Remote & Afloat: 5 Destinations for Boating Solitude

If you’re looking to stay clear of the more popular and crowded boating destinations this year, we’ve got you covered with the following list of “off the beaten path” spots that offer seclusion and beauty, plus accessibility to a nearby lobster roll and beer if you just gotta get off the boat!

Thimble Islands. Photo Caryn B. Davis

Thimble Islands, Connecticut

This archipelago of pink-granite islands in the low-key Connecticut town of Stony Creek is the perfect place to drop anchor and unwind. You can anchor pretty much anywhere inside the harbor, as long as you remain outside the main channel. A good spot is west of G C “1” in seven feet of water. There’s less roll in the eastern end, but watch for power lines. Transients can leave dinghies at the town dock while they go ashore for the day. You can find food and provisions at the Stony Creek Market or Thimbleberry Café.

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Dutch Harbor, Rhode Island

If you truly want to get away from the crowded Newport scene, look to Conanicut Island’s western shore, home of Dutch Harbor Boat Yard, a small facility with moorings, launch service, a taco stand, and a great view of the West Passage. It seems a long way from everywhere, but a mile-long walk or bike ride down Narragansett Avenue brings you to the local shops and restaurants of downtown Jamestown. If you wish to anchor, you can drop the hook outside the mooring field or on the protected inside “hook” of nearby Dutch Island.

Tranquil Cuttyhunk. Photo Tom Richardson

Cuttyhunk, Massachusetts

You’d be hard-pressed to find a more remote setting than Cuttyhunk Island, at the end of the Elizabeth Islands chain. While the harbor does fill up on summer weekends, it’s still a great spot for solitude-seekers, even onshore. Moorings are available for $35/night through Jenkins Moorings or Frog Pond Marine. Anchoring is possible in the Outer Harbor.

Don’t feel like cooking aboard? Hail Cuttyhunk Shellfish Farms, a floating raw bar that delivers oysters and littlenecks directly to your boat. They also offer lobster bakes and raw-bar catering. Additionally, you can grab a snack or meal at Bart’s Cart (breakfast and lunch items on the town wharf) or the famed Cuttyhunk Fishing Club B&B.

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Boston Harbor bustles, but you can still get away from the crowds. Photo Tom Richardson

Boston Harbor, Massachusetts

It doesn’t seem possible that you could find solitude in the shadow of a metropolis, but you can in Boston Harbor! The Boston Harbor Islands National Recreation Area comprises numerous islands that offer shelter in almost any wind direction. Moorings can be rented at Spectacle, Georges, and Peddocks Islands for $25/night. Reservations are available through Dockwa

There are also plenty of places to anchor among the islands, and you can even camp on Bumpkin, Grape and Peddocks Islands.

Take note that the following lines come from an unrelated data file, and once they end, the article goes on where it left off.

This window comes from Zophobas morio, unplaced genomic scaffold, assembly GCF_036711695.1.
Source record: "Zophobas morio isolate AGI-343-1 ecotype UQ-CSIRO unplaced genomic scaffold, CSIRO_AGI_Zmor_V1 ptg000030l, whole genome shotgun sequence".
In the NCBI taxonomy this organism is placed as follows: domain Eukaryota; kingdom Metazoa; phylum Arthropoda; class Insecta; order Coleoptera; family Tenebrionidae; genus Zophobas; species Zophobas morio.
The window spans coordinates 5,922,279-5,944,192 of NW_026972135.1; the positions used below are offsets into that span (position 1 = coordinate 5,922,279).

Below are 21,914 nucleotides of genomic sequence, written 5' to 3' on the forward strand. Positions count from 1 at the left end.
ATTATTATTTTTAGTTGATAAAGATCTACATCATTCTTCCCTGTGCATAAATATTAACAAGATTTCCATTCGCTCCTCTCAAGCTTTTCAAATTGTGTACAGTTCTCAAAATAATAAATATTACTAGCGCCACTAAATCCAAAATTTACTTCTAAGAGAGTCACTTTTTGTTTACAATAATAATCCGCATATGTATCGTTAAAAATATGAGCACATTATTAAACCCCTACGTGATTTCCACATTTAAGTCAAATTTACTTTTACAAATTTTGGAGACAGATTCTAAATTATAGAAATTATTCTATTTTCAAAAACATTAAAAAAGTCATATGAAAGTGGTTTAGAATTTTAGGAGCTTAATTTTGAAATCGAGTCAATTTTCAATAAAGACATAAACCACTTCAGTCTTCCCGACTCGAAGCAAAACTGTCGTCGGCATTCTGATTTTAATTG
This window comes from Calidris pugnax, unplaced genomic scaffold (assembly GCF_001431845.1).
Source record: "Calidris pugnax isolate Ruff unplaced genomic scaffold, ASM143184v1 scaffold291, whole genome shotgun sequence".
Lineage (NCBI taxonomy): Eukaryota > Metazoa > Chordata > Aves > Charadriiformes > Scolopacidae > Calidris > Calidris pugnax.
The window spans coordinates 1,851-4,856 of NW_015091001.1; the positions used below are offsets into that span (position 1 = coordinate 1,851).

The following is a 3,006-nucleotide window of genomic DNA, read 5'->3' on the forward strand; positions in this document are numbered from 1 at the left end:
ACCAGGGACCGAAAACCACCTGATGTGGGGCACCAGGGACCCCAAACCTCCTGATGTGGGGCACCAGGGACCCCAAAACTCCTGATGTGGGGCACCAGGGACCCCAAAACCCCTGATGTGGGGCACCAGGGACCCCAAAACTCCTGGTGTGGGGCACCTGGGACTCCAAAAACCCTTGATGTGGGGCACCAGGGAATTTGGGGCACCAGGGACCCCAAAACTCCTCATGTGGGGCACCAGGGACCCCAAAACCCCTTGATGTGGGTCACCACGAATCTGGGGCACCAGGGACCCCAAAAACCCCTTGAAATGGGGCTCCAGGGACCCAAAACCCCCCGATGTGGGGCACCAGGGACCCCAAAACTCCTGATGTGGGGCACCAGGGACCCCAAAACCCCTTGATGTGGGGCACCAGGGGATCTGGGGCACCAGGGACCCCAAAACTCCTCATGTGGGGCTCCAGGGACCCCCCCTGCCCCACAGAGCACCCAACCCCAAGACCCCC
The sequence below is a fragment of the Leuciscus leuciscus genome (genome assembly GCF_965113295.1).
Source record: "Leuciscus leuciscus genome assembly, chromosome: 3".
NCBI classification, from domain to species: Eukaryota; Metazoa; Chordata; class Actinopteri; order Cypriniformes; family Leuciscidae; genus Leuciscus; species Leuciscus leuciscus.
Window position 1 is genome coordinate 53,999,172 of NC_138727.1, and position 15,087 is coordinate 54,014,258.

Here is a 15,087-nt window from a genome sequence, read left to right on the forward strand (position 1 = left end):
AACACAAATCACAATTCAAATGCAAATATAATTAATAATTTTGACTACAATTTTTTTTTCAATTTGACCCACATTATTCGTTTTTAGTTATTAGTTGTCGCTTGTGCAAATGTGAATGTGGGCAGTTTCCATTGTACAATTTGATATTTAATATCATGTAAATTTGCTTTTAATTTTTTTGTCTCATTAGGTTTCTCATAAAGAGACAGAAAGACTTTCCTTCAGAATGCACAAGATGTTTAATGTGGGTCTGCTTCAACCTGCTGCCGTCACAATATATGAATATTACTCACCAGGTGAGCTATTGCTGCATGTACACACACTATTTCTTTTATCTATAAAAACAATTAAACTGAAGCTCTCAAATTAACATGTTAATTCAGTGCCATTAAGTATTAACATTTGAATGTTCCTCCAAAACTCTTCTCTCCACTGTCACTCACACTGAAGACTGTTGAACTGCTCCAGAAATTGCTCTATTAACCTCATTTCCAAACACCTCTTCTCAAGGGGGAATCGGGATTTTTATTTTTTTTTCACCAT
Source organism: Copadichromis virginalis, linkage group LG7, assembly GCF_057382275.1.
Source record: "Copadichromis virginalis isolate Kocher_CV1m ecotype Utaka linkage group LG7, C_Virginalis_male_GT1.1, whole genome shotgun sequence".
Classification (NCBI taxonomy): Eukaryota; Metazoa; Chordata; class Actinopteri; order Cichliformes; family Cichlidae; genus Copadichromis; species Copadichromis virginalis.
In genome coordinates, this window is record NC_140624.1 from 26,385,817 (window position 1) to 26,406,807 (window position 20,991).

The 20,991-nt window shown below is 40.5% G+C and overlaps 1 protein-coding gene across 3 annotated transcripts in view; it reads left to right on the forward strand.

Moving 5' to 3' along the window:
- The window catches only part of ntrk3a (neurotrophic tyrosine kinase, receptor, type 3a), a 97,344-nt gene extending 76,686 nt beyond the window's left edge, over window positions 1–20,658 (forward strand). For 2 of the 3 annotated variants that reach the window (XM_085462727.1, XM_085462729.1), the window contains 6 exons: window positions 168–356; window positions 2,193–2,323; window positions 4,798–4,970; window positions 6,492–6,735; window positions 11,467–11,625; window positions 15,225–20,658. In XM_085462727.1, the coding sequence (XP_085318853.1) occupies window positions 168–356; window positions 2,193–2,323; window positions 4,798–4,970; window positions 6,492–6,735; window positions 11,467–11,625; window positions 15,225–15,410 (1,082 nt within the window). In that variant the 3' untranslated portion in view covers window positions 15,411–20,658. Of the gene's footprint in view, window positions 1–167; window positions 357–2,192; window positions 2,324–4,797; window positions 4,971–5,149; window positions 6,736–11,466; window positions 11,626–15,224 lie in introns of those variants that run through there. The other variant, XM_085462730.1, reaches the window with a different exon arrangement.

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Heavenly Harpswell. Photo Joe Devenney

 

Harpswell, Maine

Harpswell isn’t really a single port; it’s at least a half-dozen distinctly different destinations rolled into one, with miles of shoreline ranging from rugged granite to sandy beach, densely populated to nearly empty, easily navigable to seriously challenging. And gunkholes? They’re all over the place!

A few good spots to drop the hook include Harpswell Harbor (west of Stover’s Point in 18 feet of water); Potts Harbor (central portion of the harbor in 22 to 33 feet of water); Mackerel Cove (47 to 52 feet of water), and Cundys Harbor (southern end in 20 feet of water).

If you’re tired of the onboard fare, head for one of the following establishments:

Dolphin Restaurant (207) 833-6000

A Potts Harbor dock-and-dine favorite. Offers lobster, local fish and shellfish, hand-cut steaks and more, all served with great views of Casco Bay.

Morse’s Cribstone Grill (207) 833-7775

Cozy restaurant with indoor and outdoor seating near the famous Cribstone Bridge on Bailey Island. Good food and water views.

Cook’s Lobster & Ale House

Boiled lobster dinners, chowder, steamers, mussels and other Maine classics are the draw at this seafood mainstay on Bailey Island.

Holbrook’s (207) 729-9050

Cundys Harbor dock-and-dine specializing in seafood, burgers, fried fare and more.

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Time out in Tenants Harbor. Photo Tom Richardson

 

Tenants Harbor, Maine

This small, picturesque harbor is ideally located near the entrance to Penobscot Bay—arguably Maine’s most famous cruising grounds. But it also offers a beautiful spot in which to hang out and soak up the coastal ambience, far from the madding crowds.

Rent a mooring through Tenants Harbor Boatyard, or anchor in Long Cove, off the western shore of Northern Islands. Long Cove offers a deep and well-protected spot in which to anchor, but steer clear of the rocks in the center. The entrance is marked by buoy RN “2”.

Food and refreshments are available at the following:

East Wind Inn (800) 241-8439

Good food served in a charming inn overlooking the harbor. Popular spot for breakfast.

Happy Clam Pub & Eatery (508) 646-3849

Specializing in fresh seafood and (believe it or not) authentic German cuisine.

Schoolhouse Bakery (207) 372-9608

Tasty baked goods, soup and sandwiches to go.

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